The following is an example provided to illustrate the role that data limitations can play in our understanding of disproportionality, or the lack thereof:

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    AEJG supports improved data keeping by the CFC and others in the criminal legal system. AEJG is also working to add more data sets into the Equity Dashboard, in an effort to address limitations inherent in any one dataset. Currently, AEJG is incorporating approximately 50 years of data from the Washington State Administrative Office of the Courts (AOC).

    • Established in 1957 by state lawmakers, the Washington State Administrative Office of the Courts (AOC) maintains information and records from court case management systems across Washington’s non-unified courts, including the Judicial Information System (JIS), the Superior Court Management and Information System (SCOMIS), the Appellate Court System (ACORDS), and Odyssey. AOC uses the data, in part, to develop operational budgets, evaluate judicial system functionality, maintain the computer system that serves the entire court system, provide continuing judicial education, compile statewide court statistics, and provide information to the judicial community, other branches of the government, and the public. The AOC tracks data from points at all stages of felony cases filed in any of Washington’s 39 superior courts.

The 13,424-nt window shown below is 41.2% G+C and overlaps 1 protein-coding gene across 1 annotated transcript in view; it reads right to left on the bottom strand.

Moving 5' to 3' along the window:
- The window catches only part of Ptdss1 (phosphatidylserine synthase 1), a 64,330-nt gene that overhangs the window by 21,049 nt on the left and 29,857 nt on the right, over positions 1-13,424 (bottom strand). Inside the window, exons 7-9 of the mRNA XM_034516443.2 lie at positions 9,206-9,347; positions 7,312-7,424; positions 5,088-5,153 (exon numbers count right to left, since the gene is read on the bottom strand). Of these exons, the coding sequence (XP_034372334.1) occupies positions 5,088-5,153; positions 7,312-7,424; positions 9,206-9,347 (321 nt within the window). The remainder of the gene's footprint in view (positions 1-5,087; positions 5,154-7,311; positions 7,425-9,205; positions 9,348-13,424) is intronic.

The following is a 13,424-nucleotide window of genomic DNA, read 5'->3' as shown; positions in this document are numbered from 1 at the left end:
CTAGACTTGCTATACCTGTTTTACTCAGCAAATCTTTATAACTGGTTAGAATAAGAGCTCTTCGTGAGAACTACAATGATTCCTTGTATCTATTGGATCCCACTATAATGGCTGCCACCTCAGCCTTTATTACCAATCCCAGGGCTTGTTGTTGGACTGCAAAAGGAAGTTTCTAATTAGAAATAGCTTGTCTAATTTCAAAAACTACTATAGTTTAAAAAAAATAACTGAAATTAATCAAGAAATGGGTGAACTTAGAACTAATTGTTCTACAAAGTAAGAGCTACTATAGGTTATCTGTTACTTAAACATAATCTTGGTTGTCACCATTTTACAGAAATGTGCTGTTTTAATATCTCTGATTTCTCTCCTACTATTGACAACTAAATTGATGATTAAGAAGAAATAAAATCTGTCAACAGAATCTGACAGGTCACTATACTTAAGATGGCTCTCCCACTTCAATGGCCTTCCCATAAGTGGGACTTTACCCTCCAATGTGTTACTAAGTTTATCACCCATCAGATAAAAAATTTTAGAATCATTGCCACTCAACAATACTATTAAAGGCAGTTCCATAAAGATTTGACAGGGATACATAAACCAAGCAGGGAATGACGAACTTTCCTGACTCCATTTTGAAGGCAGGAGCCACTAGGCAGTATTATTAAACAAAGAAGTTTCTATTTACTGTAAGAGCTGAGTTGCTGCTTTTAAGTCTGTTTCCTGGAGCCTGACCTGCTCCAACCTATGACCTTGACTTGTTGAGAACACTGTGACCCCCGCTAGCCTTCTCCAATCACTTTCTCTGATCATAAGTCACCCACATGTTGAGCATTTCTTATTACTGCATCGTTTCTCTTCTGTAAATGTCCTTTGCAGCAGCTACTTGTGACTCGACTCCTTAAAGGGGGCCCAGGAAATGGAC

AEJG does not expect that adding AOC data will remedy all of the limitations found in the CFC data. That will require improved data keeping by actors throughout the criminal legal system.

Conviction Proportionality

The population of a particular demographic group within the criminal legal system should closely mirror the representation of that same group in the general population. By overlaying Caseload Forecast Council data with Washington State census data, the Equity Dashboard displays any disproportionality that may exist.

To use this dashboard, select race, year, counties, and/or gender to see the percentage of that group in the conviction data compared to the census/population data.

  • If % of convictions is higher than % of population the disproportionality ratio will be above 1.
  • If % of convictions is lower than % of population the disproportionality ratio will be below 1.
  • If % of convictions is equal to % of population the disproportionality ratio will equal 1.

If you select all counties, the tool will automatically display the 5 counties that have the highest population of the selected race to display in the Ratio Trend view.

A disproportionality ratio of 1 is represented by the blue dashed line on the Ratio Trend view.

Washington State Census data does not identify Latinx as a category, so Latinx data is included in “other.”

Gender options are binary as those are the only categories collected in the dataset.